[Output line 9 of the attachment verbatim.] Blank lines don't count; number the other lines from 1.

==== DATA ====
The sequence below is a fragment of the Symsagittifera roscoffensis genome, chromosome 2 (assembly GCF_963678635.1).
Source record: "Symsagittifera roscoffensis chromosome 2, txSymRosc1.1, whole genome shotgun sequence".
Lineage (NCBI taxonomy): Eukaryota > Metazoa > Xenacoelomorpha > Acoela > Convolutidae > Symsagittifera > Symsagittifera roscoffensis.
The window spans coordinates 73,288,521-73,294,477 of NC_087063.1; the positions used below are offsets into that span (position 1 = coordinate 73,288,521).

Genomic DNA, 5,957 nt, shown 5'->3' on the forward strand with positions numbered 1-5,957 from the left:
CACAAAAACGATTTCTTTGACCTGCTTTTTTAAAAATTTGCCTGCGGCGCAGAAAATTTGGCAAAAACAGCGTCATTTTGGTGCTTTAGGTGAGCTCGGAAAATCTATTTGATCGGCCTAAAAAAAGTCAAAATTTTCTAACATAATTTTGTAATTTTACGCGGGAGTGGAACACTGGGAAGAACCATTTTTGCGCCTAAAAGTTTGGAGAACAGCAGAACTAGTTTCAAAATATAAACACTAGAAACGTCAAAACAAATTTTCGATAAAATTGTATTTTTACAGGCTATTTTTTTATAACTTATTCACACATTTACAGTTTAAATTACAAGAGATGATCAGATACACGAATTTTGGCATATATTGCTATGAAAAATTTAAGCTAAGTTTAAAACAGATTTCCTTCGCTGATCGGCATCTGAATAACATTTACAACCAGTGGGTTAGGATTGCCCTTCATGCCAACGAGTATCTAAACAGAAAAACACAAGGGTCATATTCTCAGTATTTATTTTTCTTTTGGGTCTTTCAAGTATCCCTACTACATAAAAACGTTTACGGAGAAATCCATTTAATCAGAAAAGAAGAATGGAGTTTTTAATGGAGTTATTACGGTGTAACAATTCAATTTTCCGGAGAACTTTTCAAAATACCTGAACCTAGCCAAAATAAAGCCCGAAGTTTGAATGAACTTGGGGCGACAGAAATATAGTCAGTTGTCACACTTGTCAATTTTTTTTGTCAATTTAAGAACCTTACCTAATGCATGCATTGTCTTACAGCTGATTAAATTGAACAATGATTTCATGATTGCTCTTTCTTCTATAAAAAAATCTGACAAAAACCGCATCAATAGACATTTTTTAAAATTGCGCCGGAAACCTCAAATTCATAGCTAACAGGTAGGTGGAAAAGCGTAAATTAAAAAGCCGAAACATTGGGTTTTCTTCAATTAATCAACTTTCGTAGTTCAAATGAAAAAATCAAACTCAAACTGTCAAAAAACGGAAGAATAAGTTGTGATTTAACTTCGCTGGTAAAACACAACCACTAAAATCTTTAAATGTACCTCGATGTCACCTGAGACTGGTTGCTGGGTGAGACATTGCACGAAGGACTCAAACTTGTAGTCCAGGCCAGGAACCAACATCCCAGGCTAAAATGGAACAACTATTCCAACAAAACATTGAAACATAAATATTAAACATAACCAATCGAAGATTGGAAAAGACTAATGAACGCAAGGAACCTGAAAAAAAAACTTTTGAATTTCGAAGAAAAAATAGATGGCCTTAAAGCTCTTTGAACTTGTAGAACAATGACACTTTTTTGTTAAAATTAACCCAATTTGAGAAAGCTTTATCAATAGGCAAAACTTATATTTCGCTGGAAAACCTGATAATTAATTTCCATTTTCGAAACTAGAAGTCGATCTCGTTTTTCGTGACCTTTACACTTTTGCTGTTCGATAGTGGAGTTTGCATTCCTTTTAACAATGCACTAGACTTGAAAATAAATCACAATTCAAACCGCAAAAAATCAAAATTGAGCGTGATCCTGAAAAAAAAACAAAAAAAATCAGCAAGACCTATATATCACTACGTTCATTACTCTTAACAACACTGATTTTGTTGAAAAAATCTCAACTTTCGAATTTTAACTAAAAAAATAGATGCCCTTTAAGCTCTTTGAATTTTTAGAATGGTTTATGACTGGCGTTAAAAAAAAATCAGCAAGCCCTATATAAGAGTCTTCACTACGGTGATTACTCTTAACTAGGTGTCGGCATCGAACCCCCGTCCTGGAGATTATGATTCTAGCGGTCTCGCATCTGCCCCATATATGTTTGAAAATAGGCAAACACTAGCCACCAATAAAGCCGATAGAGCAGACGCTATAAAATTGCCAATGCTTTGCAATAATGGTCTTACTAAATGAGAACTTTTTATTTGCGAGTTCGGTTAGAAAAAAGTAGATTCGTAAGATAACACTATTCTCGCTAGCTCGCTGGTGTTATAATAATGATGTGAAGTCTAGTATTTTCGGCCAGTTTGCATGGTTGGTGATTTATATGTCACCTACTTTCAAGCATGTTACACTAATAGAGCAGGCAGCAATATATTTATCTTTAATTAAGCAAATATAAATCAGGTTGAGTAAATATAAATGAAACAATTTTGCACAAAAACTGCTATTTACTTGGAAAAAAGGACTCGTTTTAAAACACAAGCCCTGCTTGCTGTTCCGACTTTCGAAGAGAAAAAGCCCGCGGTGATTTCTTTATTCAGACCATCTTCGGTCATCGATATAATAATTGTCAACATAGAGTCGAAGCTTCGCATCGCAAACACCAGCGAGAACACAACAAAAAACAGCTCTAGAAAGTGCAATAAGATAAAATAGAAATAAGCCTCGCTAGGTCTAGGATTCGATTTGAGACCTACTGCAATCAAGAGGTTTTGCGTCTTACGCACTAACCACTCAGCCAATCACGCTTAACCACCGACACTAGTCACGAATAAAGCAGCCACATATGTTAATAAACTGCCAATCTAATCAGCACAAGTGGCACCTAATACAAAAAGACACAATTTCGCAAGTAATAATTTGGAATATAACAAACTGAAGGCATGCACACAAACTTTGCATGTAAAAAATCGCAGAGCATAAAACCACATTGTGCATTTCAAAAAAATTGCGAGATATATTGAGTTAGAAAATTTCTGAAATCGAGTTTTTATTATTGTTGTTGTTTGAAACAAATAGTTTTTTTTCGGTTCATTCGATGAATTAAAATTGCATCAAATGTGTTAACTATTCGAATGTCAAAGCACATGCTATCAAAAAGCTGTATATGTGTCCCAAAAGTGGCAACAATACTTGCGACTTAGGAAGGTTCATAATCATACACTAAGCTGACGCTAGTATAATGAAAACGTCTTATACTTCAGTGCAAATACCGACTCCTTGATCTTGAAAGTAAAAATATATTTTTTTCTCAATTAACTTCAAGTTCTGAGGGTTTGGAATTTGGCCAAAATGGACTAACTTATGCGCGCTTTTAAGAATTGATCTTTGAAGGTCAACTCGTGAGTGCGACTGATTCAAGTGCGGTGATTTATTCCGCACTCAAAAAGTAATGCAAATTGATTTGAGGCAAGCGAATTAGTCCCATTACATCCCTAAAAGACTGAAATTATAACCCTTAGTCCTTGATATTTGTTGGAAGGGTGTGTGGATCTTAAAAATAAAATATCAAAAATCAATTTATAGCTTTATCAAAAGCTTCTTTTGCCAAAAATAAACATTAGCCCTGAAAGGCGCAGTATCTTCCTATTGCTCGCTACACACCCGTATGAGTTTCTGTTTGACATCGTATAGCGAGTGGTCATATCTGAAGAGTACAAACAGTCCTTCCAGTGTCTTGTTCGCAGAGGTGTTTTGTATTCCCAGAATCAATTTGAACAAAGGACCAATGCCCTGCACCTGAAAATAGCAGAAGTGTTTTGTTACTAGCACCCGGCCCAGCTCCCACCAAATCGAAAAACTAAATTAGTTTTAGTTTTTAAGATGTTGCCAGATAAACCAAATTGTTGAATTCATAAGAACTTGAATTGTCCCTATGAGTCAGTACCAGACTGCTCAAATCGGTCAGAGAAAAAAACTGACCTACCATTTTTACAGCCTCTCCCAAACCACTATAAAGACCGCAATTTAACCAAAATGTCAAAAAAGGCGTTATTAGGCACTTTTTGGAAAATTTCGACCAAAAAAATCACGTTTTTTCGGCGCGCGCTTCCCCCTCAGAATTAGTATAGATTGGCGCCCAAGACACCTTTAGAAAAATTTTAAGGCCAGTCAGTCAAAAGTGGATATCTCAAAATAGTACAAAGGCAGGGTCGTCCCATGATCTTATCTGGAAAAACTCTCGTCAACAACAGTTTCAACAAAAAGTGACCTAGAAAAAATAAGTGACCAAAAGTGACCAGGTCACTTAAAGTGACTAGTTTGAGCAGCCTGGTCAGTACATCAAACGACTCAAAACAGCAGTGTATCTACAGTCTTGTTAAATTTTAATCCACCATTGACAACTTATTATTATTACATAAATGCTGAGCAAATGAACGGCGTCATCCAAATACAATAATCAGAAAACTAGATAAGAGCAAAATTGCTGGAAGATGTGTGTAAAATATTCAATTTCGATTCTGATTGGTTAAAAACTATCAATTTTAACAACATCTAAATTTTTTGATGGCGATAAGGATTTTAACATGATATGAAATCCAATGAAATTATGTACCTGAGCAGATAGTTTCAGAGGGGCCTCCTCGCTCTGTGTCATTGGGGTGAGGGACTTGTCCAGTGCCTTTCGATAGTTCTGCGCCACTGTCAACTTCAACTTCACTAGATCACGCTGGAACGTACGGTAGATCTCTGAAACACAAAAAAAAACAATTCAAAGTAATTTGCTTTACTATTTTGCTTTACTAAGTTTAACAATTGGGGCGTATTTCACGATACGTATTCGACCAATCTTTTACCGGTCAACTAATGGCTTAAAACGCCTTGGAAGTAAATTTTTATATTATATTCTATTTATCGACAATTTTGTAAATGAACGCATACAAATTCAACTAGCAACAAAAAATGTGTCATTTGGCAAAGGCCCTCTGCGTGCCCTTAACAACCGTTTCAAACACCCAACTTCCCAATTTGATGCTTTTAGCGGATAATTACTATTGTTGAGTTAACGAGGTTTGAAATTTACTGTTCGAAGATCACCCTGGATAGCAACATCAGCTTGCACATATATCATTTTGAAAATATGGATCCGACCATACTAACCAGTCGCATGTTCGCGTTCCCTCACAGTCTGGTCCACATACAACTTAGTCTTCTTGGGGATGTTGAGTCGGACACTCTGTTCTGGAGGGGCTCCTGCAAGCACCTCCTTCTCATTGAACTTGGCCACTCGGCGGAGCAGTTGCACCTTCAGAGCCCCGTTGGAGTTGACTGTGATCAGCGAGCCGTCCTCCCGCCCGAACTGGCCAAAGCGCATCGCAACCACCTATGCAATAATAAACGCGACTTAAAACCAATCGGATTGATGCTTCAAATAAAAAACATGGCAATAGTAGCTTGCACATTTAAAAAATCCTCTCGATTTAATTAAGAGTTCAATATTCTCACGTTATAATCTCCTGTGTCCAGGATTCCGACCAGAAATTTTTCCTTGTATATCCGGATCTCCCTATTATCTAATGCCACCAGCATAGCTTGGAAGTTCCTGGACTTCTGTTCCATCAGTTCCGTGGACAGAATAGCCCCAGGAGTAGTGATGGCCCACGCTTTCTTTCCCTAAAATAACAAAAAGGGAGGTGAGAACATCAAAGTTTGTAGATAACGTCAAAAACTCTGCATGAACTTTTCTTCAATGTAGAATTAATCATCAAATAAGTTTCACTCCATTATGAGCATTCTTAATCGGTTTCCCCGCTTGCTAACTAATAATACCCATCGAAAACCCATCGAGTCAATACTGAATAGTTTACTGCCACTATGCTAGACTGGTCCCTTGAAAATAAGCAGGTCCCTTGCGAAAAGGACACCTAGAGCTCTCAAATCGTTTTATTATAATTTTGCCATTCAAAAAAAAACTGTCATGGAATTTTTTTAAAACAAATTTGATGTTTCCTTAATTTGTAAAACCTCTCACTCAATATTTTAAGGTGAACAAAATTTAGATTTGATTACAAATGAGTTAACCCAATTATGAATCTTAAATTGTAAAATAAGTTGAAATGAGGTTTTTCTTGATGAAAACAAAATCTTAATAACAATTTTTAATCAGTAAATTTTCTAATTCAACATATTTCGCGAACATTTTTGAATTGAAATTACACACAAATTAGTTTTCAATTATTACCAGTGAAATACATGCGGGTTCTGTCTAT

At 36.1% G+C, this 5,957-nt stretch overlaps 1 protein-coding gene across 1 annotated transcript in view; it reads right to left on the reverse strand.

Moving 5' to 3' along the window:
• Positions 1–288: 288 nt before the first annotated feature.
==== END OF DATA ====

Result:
• Positions 1–288: 288 nt before the first annotated feature.